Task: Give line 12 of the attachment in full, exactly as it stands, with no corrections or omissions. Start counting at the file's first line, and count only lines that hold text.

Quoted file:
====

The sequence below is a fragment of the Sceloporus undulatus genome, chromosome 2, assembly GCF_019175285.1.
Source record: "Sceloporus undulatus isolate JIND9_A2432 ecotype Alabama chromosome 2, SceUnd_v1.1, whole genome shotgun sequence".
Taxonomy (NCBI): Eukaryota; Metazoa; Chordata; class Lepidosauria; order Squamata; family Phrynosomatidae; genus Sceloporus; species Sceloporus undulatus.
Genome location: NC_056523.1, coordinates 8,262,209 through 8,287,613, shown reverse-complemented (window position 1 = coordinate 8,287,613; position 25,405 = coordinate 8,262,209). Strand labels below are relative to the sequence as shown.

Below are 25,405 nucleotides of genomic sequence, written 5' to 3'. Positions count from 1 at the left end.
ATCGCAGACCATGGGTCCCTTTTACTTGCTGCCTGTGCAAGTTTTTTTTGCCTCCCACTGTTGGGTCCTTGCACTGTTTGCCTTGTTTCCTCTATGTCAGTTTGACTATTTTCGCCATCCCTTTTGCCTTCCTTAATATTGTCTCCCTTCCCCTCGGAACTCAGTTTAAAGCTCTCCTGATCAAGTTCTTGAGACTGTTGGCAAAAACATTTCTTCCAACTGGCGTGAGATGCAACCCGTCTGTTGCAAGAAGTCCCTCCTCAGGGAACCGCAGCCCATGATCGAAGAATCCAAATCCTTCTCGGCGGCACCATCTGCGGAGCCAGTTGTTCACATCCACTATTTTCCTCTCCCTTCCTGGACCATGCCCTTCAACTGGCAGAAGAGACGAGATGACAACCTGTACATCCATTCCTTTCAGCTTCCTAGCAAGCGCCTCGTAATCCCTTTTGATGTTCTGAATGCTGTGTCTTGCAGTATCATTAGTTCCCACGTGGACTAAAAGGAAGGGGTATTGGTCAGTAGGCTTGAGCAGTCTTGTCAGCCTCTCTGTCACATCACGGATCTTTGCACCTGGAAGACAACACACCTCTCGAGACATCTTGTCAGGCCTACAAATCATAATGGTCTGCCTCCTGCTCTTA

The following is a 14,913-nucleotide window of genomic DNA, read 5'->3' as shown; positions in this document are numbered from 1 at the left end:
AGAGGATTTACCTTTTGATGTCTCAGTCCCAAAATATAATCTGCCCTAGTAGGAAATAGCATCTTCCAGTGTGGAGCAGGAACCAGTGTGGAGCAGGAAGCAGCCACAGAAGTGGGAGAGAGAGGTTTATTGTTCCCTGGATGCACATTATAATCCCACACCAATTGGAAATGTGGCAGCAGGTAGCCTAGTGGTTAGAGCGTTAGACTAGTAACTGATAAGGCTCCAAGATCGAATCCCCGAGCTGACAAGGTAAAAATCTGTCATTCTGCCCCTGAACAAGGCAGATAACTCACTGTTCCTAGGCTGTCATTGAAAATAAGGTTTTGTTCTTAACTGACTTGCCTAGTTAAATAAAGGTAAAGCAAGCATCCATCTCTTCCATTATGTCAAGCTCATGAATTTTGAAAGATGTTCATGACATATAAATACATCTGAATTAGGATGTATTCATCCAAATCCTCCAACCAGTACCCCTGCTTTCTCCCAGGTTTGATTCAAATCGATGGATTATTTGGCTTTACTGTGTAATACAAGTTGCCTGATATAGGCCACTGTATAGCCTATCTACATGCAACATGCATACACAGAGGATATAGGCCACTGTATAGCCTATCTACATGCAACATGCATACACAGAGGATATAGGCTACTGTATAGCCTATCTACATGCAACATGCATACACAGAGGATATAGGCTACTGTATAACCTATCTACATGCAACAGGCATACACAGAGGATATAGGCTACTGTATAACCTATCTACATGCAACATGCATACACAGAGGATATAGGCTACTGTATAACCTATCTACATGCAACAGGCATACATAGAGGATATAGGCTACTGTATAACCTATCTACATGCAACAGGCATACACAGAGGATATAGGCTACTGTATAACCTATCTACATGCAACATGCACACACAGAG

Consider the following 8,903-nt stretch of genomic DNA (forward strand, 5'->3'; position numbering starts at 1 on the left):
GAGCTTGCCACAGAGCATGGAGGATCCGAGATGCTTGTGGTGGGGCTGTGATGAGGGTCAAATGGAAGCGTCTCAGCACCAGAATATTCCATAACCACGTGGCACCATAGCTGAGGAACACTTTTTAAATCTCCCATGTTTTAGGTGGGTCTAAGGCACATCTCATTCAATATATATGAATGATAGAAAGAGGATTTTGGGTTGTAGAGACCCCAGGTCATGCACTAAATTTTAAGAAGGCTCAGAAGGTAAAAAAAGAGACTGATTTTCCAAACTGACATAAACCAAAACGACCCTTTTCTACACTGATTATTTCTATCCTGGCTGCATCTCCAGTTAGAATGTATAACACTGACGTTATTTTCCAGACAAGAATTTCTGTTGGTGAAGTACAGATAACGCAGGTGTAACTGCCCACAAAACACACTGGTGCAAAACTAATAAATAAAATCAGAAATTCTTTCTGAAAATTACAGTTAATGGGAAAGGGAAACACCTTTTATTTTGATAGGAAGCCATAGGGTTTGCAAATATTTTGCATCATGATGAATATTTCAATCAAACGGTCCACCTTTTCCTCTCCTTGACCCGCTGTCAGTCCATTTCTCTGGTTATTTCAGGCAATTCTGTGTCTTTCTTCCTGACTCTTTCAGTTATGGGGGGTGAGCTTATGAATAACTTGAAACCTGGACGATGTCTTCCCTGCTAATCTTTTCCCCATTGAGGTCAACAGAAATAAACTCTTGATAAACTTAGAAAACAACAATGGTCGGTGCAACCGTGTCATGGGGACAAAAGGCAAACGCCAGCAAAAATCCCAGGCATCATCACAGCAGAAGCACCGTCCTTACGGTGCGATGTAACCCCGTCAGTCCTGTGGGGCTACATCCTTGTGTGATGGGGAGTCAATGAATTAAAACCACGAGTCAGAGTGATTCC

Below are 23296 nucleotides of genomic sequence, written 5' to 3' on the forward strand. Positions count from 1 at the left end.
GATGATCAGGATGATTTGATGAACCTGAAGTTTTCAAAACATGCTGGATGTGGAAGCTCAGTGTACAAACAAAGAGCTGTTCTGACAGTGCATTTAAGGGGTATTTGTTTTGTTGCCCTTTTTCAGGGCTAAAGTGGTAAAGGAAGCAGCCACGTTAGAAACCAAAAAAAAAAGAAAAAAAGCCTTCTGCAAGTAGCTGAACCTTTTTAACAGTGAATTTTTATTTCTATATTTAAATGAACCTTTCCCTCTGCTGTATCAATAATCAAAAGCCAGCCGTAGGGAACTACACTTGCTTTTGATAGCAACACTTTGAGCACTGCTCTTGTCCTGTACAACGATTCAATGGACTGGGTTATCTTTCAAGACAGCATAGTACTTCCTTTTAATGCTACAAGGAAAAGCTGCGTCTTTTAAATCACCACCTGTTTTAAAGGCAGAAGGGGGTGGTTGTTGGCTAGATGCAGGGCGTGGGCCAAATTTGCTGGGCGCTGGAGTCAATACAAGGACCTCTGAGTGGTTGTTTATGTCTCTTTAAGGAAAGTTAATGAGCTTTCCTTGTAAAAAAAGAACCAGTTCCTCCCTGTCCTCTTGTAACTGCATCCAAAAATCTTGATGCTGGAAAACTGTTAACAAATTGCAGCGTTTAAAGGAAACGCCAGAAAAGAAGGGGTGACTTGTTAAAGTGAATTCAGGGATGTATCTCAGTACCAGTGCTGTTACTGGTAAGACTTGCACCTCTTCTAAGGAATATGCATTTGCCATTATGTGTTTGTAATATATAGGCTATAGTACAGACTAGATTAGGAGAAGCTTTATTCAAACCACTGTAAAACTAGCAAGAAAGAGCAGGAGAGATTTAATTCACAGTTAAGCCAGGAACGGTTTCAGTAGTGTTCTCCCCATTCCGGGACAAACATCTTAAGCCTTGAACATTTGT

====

GATGATCAGGATGATTTGATGAACCTGAAGTTTTCAAAACATGCTGGATGTGGAAGCTCAGTGTACAAACAAAGAGCTGTTCTGACAGTGCATTTAAGGGGTATTTGTTTTGTTGCCCTTTTTCAGGGCTAAAGTGGTAAAGGAAGCAGCCACGTTAGAAACCAAAAAAAAAAGAAAAAAAGCCTTCTGCAAGTAGCTGAACCTTTTTAACAGTGAATTTTTATTTCTATATTTAAATGAACCTTTCCCTCTGCTGTATCAATAATCAAAAGCCAGCCGTAGGGAACTACACTTGCTTTTGATAGCAACACTTTGAGCACTGCTCTTGTCCTGTACAACGATTCAATGGACTGGGTTATCTTTCAAGACAGCATAGTACTTCCTTTTAATGCTACAAGGAAAAGCTGCGTCTTTTAAATCACCACCTGTTTTAAAGGCAGAAGGGGGTGGTTGTTGGCTAGATGCAGGGCGTGGGCCAAATTTGCTGGGCGCTGGAGTCAATACAAGGACCTCTGAGTGGTTGTTTATGTCTCTTTAAGGAAAGTTAATGAGCTTTCCTTGTAAAAAAAGAACCAGTTCCTCCCTGTCCTCTTGTAACTGCATCCAAAAATCTTGATGCTGGAAAACTGTTAACAAATTGCAGCGTTTAAAGGAAACGCCAGAAAAGAAGGGGTGACTTGTTAAAGTGAATTCAGGGATGTATCTCAGTACCAGTGCTGTTACTGGTAAGACTTGCACCTCTTCTAAGGAATATGCATTTGCCATTATGTGTTTGTAATATATAGGCTATAGTACAGACTAGATTAGGAGAAGCTTTATTCAAACCACTGTAAAACTAGCAAGAAAGAGCAGGAGAGATTTAATTCACAGTTAAGCCAGGAACGGTTTCAGTAGTGTTCTCCCCATTCCGGGACAAACATCTTAAGCCTTGAACATTTGT